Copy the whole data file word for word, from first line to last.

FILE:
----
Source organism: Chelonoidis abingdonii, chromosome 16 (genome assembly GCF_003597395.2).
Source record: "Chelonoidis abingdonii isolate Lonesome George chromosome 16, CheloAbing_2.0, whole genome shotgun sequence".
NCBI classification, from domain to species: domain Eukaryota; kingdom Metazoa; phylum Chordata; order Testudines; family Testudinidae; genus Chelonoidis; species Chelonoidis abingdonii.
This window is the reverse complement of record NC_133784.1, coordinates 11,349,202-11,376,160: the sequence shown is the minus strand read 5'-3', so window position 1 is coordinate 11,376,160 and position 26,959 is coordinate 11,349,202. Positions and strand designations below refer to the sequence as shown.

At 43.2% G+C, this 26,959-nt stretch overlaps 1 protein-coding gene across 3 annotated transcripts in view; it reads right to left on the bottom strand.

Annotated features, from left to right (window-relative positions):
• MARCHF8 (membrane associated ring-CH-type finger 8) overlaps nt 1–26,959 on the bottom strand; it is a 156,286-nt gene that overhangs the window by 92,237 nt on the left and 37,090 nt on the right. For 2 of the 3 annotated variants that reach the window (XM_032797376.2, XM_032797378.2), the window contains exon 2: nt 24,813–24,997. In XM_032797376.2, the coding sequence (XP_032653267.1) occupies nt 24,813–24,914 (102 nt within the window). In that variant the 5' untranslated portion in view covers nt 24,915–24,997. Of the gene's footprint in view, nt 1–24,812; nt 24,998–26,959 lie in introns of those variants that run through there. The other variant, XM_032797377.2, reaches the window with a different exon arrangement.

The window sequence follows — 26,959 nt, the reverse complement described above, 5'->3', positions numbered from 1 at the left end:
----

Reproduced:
Source organism: Chelonoidis abingdonii, chromosome 16 (genome assembly GCF_003597395.2).
Source record: "Chelonoidis abingdonii isolate Lonesome George chromosome 16, CheloAbing_2.0, whole genome shotgun sequence".
NCBI classification, from domain to species: domain Eukaryota; kingdom Metazoa; phylum Chordata; order Testudines; family Testudinidae; genus Chelonoidis; species Chelonoidis abingdonii.
This window is the reverse complement of record NC_133784.1, coordinates 11,349,202-11,376,160: the sequence shown is the minus strand read 5'-3', so window position 1 is coordinate 11,376,160 and position 26,959 is coordinate 11,349,202. Positions and strand designations below refer to the sequence as shown.

At 43.2% G+C, this 26,959-nt stretch overlaps 1 protein-coding gene across 3 annotated transcripts in view; it reads right to left on the bottom strand.

Annotated features, from left to right (window-relative positions):
• MARCHF8 (membrane associated ring-CH-type finger 8) overlaps nt 1–26,959 on the bottom strand; it is a 156,286-nt gene that overhangs the window by 92,237 nt on the left and 37,090 nt on the right. For 2 of the 3 annotated variants that reach the window (XM_032797376.2, XM_032797378.2), the window contains exon 2: nt 24,813–24,997. In XM_032797376.2, the coding sequence (XP_032653267.1) occupies nt 24,813–24,914 (102 nt within the window). In that variant the 5' untranslated portion in view covers nt 24,915–24,997. Of the gene's footprint in view, nt 1–24,812; nt 24,998–26,959 lie in introns of those variants that run through there. The other variant, XM_032797377.2, reaches the window with a different exon arrangement.

The window sequence follows — 26,959 nt, the reverse complement described above, 5'->3', positions numbered from 1 at the left end: